A shortcoming with the analysis is that according to the Consortium’s dataset, only one attack occurred in 2002 and precisely zero attacks occurred between 2003 and 2009. In 2010, only three attacks occurred and 2011 again saw precisely zero attacks. Since the database otherwise goes back to 1970 this makes it difficult to accurately establish the nature of a trend. This is most likely due to the dearth of online newspapers from Nigeria prior to the early 2000s, rather than coding bias. Another problem is that the Fulani, who are traditionally pastoralists, typically clash with those engaged in settled agriculture. Yet “farmers” never appear as perpetrators in Nigeria in the list of 290 incidents between 2002 and 2015. This made it easy for members of the U.S. Congress to seize on the GTI analysis to paint a picture of Islamic extremists senselessly attacking “predominantly” Christian farming communities.

Pastoralists and the Global Economy

My recent road trip through Plateau, Bauchi, Gombe, and Adamawa states with Matthew Page adds important layers of nuance and raises a number of questions ripe for PhD theses research that could clarify latent sources of tension — and help inform a balanced US policy.

(1) Farms regularly violate the boundaries of Federal Grazing Reserves – Cattle herders in Gombe argued that farms often encroach on federal grazing reserves. A visit into the forest about two hours outside of Yola in Adamawa State confirmed this; the grazing reserves are marked by small monuments (pictured below).  One cause of this, according to Pastoral Reserve (PARE), is that the government has not maintained the maps for the federally established cattle routes.  Moreover, federal officials have supposedly geo-tagged the boundaries but the data have not been made public. This could help defuse tensions between farmers and herders simply by formalizing where planting is permitted and where grazers have the right of way.

Crops in South Yola violating the federal grazing reserve demarcations. (Photo by Matthew Page)

Crops in South Yola violating the federal grazing reserve demarcations. (Photo by Matthew Page)

For the pastoralists, this also means that staying on route is increasingly difficult. We walked down paths so narrow that it is impossible for even small herds to pass. Some pastoralists in Adamawa allege the farmers do this is on purpose in order to precipitate the inevitable error of animals straying from a narrow path. This then entitles farmers to (modest) financial compensation for trampled crops. It also opens the door to collusion with local police who allegedly inflate the fines imposed on cattle owners in order to take a cut.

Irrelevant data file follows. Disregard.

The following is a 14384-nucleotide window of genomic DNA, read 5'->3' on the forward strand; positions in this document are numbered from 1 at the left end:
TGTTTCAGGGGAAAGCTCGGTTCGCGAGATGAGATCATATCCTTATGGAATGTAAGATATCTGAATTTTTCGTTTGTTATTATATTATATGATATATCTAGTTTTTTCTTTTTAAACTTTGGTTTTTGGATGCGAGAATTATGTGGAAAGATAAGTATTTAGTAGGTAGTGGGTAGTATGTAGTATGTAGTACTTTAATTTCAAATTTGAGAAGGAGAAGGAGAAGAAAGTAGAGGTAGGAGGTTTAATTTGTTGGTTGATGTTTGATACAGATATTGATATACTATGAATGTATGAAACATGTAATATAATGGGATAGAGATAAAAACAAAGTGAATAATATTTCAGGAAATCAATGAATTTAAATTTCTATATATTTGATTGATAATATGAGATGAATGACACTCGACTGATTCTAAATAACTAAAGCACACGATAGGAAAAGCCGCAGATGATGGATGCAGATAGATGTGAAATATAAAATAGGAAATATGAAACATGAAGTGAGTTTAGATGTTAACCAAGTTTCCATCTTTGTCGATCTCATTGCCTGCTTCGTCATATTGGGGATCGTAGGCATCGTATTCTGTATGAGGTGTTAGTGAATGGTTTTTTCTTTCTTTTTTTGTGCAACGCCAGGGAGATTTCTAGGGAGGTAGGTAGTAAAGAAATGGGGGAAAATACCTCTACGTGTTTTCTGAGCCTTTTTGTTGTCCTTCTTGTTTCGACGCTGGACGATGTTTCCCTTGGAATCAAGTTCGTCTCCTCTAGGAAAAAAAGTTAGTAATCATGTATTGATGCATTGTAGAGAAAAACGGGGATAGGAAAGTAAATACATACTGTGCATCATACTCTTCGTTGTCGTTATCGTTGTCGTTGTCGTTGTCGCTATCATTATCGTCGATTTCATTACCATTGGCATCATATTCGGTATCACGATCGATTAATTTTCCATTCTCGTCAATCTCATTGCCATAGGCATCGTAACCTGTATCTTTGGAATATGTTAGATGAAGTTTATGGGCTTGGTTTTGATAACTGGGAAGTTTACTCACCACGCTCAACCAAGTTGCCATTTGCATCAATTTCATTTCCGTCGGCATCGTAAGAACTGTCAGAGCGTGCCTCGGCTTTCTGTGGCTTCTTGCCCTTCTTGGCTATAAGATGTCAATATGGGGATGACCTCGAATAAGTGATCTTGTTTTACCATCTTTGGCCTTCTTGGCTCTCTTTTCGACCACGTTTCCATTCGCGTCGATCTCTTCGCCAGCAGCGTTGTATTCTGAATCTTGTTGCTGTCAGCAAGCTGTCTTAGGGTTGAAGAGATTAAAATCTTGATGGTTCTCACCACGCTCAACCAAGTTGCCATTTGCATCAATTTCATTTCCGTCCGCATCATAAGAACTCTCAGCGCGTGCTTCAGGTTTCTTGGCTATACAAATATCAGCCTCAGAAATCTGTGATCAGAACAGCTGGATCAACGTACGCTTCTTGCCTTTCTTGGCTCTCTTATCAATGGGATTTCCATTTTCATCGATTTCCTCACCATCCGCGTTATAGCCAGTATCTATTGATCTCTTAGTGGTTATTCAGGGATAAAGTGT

Map of Adamawa pastoral routes.

Map of Adamawa pastoral routes.

(2) Breakdown in conflict resolution-mechanisms

In 1997, during Nigeria’s military years, the Adamawa state government issued an edict establishing a conflict resolution committee that formally remains on the books. Unfortunately, the state legislature has been mired in corruption and party switching for the last several years, rendering the committee inactive. The committee could generate missing institutional trust as well as institutional memory. Several cattle herders further explained that the lag time between a provocation by farmers and a response can be a year or longer. This makes a pastoralist retaliation appear like a random attack, or perhaps motivated by other causes such as religion. Naturally, this in turn makes it easier for the Global Terrorism Index’s “Fulani militant” label to stick. Organizations such as Chatham House have appropriately called for a “balanced response” that does not “securitize” existing tensions.